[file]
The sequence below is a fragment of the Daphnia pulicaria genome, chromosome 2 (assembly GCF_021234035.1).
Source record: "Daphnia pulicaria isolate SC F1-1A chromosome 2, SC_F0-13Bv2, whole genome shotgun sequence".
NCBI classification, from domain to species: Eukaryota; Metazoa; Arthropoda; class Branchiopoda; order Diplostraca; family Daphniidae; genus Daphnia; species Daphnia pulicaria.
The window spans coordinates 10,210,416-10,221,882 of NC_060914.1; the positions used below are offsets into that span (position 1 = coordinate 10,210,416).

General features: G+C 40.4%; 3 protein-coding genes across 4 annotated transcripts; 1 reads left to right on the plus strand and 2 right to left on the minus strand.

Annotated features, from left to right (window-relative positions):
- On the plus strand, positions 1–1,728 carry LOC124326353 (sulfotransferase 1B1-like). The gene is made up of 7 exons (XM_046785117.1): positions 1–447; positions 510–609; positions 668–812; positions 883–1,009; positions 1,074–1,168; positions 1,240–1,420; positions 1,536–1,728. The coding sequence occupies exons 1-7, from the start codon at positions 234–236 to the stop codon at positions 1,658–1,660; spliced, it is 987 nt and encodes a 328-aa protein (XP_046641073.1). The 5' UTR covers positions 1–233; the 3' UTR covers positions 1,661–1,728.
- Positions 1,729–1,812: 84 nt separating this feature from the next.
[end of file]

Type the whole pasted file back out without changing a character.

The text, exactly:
The sequence below is a fragment of the Daphnia pulicaria genome, chromosome 2 (assembly GCF_021234035.1).
Source record: "Daphnia pulicaria isolate SC F1-1A chromosome 2, SC_F0-13Bv2, whole genome shotgun sequence".
NCBI classification, from domain to species: Eukaryota; Metazoa; Arthropoda; class Branchiopoda; order Diplostraca; family Daphniidae; genus Daphnia; species Daphnia pulicaria.
The window spans coordinates 10,210,416-10,221,882 of NC_060914.1; the positions used below are offsets into that span (position 1 = coordinate 10,210,416).

General features: G+C 40.4%; 3 protein-coding genes across 4 annotated transcripts; 1 reads left to right on the plus strand and 2 right to left on the minus strand.

Annotated features, from left to right (window-relative positions):
- On the plus strand, positions 1–1,728 carry LOC124326353 (sulfotransferase 1B1-like). The gene is made up of 7 exons (XM_046785117.1): positions 1–447; positions 510–609; positions 668–812; positions 883–1,009; positions 1,074–1,168; positions 1,240–1,420; positions 1,536–1,728. The coding sequence occupies exons 1-7, from the start codon at positions 234–236 to the stop codon at positions 1,658–1,660; spliced, it is 987 nt and encodes a 328-aa protein (XP_046641073.1). The 5' UTR covers positions 1–233; the 3' UTR covers positions 1,661–1,728.
- Positions 1,729–1,812: 84 nt separating this feature from the next.